The idea of a TEAM comes with a mixed bag of feelings for me.
In theory it should be a good thing--and often is--people working together for a common goal. But occasionally for various reasons the team dynamic falls apart, and these are the times where the rest of the members are left to sink or swim.
I am including 3 projects where we chose to swim.
Project #1--WMCfest wrap up video
A few years ago, Jeff Finley saw a bunch of amazing conferences happening. He thought to himself, "Why not have one in Cleveland?"
The 4th iteration of WMCfest went down this summer, and luckily I was able to be involved. The conference, which takes place over 3 days, involves a bunch of designers who are at (or very near) the top of their game and a bunch of bands that are on their way up. The last few years a video has been done to encapsulate what happens during the weekend to be used to make people see what they missed and gain momentum for the next one.
My involvement in this project was kind of weird, honestly. My buddy Aaron shot footage over the course of the weekend and had gotten quotes that he felt were worth illustrating. From there, Jeff contacted several people who sent me illustrations. Pulling from various sources (about 10 illustrators in total), my job was to bring these illustrations to life in a cohesive, professional manner. With little overhead, I dove headfirst into this project, which had to be completed in a less-than-desirable timeframe. Despite being so disjointed, I am super pleased with the end results that can be seen below.
For the past 7 years I have competed in this short-film competition in Frederick, Maryland, with my friends from college. It began as a simple venture for us to just get out of Pittsburgh for a few days. But now it works as a mini-reunion since we are spread out across the Midwest.
Every team is given a basic topic and left to its own devices to produce a film under their stipulations (write, produce, direct, edit, complete in entirety an entire short film under 7 minutes long in 72 hours).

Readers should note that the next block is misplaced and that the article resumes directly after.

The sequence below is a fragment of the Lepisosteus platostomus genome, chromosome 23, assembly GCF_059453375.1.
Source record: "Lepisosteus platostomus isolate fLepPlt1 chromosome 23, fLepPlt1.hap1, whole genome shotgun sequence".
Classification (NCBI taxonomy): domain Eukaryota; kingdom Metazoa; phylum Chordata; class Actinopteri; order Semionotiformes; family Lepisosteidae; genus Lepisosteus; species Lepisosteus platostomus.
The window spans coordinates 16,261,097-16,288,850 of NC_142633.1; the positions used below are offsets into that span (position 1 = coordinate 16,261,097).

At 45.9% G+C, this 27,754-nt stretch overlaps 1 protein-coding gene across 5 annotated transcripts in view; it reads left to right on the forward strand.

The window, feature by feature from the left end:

This year's overarching theme was "Science" and we were additionally given the prompt of including Zeno's Paradox (http://en.wikipedia.org/wiki/Zeno's_paradoxes) into our film somehow.
What makes this competition fun for me is getting to really shine in our own individual roles, but also pick up the slack where necessary. Not all of us are "video professionals," but it's amazing to see how the group dynamic works. We all want the final project to be the best it can be, so often the producer is acting as the main actor as well. Or in my case, in addition to co-directing, co-editing, and doing all of the special effects, I make a cameo as a character named Dr. Zeno.
Another added thing this year was getting to work with an Oberlin student in a non-work. Kirk Pearson, who has pretty much done all of the original music/sound mixing for me this year, volunteered to do an original score for the film. Communicating through phone and email throughout the 72 hours, often at 4 in the morning, proved to be a tad difficult. But Kirk is a pro and produced a score that I honestly felt was gipped when the awards were presented.
Most of the projects I work on here at Oberlin are pretty much solo projects. Faculty and students are doing exciting things all the time, so I shoot it, edit the piece, make the graphics and package it into a little, short video. But this year's T-shirt design contest posed a unique challenge. Ryan, our new graphic designer, had done an amazing job creating this year's poster design on a T-shirt. So, the challenge--how do we get the word out there?
If you read my post about "Stealing Like An Artist," you know how much of a scavenger I am. In my personal email I had received an ad from Threadless and thought, "whoa, that'd be a cool way to get our point across."
So, after Ryan and I went across campus to a few locations to shoot the photo for the poster itself (below), we enlisted the help of Ma'ayan Plaut and Emily Crawford to make the gif.
Having a multi-faceted "campaign" that can be shared through actual printed pieces, web fliers and a gif that can be shared across several platforms helps getting the word out there. We want a lot of submissions, so having a team that is capable of making stuff, quickly, that can be easily shared is something that makes me really excited.
So, do I believe in teams?
I am not sure if it is as simple as a yes or no question. When teams work, there is nothing better than having people work towards one unified goal. And luckily in these cases that was achieved. I think what makes a good team comes from surrounding yourself with good people. And that is definitely a different blogpost.